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Roundabout Intersections

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posted on Mar, 9 2014 @ 02:40 PM
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Hmmmmmmm
Roundabouts may be more expensive initially, but they cost next to nothing to maintain.

I love the 2 near me, mostly because I'm a major hoon and any chance to flog my M3 is taken.

Great place to practice car control and drifting.

And since the speed limit 20mph sign is yellow, they can't cite you for speeding.



What are you? 12?




posted on Mar, 9 2014 @ 03:04 PM
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I really like the one we have here. I remember when whole southern towns were built with round abouts with a park in the middle and the businesses on the perimeter.



posted on Mar, 9 2014 @ 03:19 PM
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reply to post by Restricted
 


I live in a town of 20,000. We have 7 roundabouts here. One road Is about 2km long with 3 roundabouts on it. We must like going round in circles. Sure beats the old traffic lights though. Sitting at a red light with no other car around is crazy and frustrating. At least going around in circles make you think you are getting somewher.



posted on Mar, 9 2014 @ 03:32 PM
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Bellor
Roundabouts are simple, people on your right have right of way and stay in your lane. Not really rocket science, we have them everywhere in the UK always have they just need to be used properly though a lot of highway planners dont seem to understand when to use a traffic light controlled cross roads instead of a round about or vice versa.


go stand in the corner and think about what you just said!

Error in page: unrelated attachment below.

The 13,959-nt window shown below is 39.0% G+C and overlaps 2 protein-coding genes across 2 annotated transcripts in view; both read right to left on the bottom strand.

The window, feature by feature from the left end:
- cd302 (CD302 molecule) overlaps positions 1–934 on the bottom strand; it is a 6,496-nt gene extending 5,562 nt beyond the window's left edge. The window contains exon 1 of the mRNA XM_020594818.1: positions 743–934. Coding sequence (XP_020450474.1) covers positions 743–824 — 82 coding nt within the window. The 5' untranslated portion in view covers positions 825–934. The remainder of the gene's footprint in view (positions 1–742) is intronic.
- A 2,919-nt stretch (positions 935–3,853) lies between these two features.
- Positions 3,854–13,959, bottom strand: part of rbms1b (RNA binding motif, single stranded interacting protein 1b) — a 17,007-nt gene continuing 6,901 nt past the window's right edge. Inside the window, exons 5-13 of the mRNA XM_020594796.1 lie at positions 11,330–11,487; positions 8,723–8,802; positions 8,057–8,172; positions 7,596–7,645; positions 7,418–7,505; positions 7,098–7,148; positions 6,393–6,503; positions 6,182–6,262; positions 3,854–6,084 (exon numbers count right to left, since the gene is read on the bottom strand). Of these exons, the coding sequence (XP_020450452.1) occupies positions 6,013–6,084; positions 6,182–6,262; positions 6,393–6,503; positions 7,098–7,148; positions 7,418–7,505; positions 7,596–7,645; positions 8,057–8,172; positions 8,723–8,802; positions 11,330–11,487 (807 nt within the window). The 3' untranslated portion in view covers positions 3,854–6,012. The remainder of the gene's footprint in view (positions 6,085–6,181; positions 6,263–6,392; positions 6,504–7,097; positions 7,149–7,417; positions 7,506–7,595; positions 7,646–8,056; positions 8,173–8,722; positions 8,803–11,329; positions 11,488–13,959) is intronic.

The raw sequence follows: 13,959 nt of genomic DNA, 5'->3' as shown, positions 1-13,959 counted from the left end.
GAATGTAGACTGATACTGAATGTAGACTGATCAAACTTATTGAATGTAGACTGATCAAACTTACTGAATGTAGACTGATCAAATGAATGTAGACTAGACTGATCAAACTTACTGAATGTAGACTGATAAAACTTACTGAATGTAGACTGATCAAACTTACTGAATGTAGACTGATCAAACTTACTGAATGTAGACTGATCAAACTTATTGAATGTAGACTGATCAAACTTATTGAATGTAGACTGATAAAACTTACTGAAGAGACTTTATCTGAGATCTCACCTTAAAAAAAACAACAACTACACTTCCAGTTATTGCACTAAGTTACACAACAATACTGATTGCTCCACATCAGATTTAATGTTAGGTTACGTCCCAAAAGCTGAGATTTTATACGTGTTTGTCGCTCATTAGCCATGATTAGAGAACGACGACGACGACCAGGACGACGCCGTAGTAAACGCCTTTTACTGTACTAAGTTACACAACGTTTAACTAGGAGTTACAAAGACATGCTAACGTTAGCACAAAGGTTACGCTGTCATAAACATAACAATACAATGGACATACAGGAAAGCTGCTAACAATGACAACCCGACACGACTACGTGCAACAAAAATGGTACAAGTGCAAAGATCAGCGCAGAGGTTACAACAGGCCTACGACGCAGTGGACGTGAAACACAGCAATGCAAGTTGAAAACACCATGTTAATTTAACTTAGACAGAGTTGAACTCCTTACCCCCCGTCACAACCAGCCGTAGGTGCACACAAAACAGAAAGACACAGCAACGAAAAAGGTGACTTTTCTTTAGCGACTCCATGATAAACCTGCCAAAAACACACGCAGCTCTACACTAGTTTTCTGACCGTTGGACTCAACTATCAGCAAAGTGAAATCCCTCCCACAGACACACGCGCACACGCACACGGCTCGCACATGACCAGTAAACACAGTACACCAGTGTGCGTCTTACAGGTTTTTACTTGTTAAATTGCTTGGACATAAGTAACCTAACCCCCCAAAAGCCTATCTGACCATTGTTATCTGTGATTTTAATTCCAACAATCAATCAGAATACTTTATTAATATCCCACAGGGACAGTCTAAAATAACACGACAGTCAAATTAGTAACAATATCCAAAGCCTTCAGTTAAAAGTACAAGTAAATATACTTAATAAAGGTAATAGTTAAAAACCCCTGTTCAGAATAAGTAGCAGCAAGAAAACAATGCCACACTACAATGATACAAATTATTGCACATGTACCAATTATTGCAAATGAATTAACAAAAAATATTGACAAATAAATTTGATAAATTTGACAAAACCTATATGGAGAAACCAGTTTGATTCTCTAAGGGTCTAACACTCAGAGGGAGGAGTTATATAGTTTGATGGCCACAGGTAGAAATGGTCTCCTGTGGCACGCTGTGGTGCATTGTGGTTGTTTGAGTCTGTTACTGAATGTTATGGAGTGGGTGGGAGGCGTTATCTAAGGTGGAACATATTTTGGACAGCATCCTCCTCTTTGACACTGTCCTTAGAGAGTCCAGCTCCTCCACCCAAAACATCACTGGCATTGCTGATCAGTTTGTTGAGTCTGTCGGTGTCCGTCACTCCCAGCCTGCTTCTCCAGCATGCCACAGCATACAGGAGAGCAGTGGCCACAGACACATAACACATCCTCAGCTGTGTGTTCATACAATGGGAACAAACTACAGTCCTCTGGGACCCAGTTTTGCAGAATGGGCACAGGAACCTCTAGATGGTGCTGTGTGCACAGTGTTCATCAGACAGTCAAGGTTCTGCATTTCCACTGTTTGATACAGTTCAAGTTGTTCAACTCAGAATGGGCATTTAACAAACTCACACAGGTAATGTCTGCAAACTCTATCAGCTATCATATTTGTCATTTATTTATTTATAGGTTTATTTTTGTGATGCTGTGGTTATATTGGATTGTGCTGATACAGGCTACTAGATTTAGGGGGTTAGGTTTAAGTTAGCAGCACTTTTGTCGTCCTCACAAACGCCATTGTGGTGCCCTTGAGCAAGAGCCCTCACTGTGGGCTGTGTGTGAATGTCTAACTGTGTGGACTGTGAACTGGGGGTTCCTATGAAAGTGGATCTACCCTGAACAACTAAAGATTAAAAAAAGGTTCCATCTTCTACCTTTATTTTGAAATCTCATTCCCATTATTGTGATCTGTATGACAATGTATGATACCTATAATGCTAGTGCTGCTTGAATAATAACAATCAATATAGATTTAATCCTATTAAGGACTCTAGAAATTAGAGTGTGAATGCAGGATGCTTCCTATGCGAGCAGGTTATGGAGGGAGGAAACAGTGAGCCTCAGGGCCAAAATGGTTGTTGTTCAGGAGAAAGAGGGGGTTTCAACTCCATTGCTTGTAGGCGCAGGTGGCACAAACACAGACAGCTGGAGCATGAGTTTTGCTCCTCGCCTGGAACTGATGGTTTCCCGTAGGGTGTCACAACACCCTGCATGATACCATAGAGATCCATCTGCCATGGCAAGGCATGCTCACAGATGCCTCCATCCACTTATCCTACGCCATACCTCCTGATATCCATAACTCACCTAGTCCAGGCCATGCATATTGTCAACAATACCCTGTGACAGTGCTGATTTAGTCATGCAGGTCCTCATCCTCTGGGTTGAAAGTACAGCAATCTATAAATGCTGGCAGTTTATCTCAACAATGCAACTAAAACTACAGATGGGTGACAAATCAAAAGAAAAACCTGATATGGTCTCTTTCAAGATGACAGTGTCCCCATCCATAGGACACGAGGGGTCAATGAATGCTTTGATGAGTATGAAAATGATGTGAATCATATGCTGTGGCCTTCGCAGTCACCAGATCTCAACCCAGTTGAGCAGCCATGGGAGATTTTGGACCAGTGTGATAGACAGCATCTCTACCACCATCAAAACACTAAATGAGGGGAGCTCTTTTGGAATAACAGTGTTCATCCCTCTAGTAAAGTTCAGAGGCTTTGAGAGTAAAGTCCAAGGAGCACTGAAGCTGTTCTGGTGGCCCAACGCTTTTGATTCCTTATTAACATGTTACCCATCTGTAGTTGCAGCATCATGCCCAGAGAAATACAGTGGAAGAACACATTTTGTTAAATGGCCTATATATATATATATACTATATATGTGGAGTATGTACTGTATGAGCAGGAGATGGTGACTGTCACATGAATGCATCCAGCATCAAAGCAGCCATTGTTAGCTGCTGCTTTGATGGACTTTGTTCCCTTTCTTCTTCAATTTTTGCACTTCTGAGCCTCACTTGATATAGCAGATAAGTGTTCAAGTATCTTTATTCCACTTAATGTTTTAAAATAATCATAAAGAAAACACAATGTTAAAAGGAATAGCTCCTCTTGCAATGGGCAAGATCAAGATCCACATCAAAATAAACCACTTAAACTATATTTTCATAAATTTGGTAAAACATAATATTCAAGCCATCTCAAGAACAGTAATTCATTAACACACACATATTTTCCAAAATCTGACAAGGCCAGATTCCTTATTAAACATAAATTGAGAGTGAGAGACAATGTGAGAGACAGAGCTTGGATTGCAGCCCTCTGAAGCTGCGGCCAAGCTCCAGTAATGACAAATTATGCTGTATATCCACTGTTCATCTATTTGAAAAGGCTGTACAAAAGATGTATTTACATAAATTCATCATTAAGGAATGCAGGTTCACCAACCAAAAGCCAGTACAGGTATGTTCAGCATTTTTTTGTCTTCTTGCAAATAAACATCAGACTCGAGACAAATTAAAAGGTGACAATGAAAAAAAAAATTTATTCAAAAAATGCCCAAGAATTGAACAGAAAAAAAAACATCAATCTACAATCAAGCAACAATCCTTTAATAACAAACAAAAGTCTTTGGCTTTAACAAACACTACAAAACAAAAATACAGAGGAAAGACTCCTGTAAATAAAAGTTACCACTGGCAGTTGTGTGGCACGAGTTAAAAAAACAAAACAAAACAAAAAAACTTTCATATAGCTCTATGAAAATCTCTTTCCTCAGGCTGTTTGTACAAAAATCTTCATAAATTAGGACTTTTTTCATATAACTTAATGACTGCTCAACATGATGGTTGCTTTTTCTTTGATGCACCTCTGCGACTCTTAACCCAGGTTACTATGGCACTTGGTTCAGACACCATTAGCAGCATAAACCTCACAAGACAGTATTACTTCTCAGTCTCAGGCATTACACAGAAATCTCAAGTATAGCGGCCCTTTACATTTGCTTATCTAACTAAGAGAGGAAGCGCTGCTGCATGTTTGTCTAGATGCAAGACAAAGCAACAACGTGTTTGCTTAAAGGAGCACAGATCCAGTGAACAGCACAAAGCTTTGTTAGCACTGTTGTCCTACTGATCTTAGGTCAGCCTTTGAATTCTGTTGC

In the states they would give way to traffic entering from the LEFT
and they would travel around it the opposite direction
from us in the UK.

i know they are still some what rare in the US but properly placed
are a lot safer than a straight intersection.

i just wish the idiot planners here in the UK would stop putting
dam stop lights on the things which go's against the whole idea of an island/roundabout/rotary in the first place.



posted on Mar, 9 2014 @ 04:24 PM
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The Minneapolis area has tons of them, and in practice, they're useful. Unfortunately, the grand majority of Minnesota drivers are clueless and have a hard time maintaining flow. I live half-a-block from one and I hear screeching tires every day.



posted on Mar, 9 2014 @ 04:51 PM
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Restricted
Roundabouts are very convenient, if you're smart enough to use them. The US seems to be mentally handicapped that way.


Seems like spending millions of bucks to put one in where there is already a good enough intersection is not very smart. Who is mentally handicapped, the ones wasting taxpayer money or the ones who don't like them for various reasons.



posted on Mar, 9 2014 @ 05:20 PM
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reply to post by rickymouse
 


It depends on what the value of replacing it will do ..if you can speed up traffic flow and possibly reduce accidents since you have to do something at a roundabout not just go "phew didn't get totalled as i totally missed that intersection" since hitting a roundabout will seriously f-k up your vehicle (assuming it aint just a painted one)



posted on Mar, 9 2014 @ 05:26 PM
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The trouble with roundabouts is that 99% of Americans are too stupid to use them.



posted on Mar, 9 2014 @ 06:09 PM
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reply to post by Restricted
 


Stereotyping LOL

Is the technique of negotiating one actually taught by US driving schools?

practice on them is definitely required here in the UK



posted on Mar, 9 2014 @ 06:19 PM
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I dont see the conspiracy in roundabouts..
I happen to appreciate them.. I hate waiting at stop lights.. AND you have less of a chance for an accident head on. My cousin is a civil engineer whom is tasked with building these into communities.. Some people just dont like change..



posted on Mar, 9 2014 @ 07:10 PM
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ShayneJUK
reply to post by Restricted
 


Stereotyping LOL

Is the technique of negotiating one actually taught by US driving schools?

practice on them is definitely required here in the UK


I watch it daily, so personal experience not stereotyping.



posted on Mar, 9 2014 @ 11:05 PM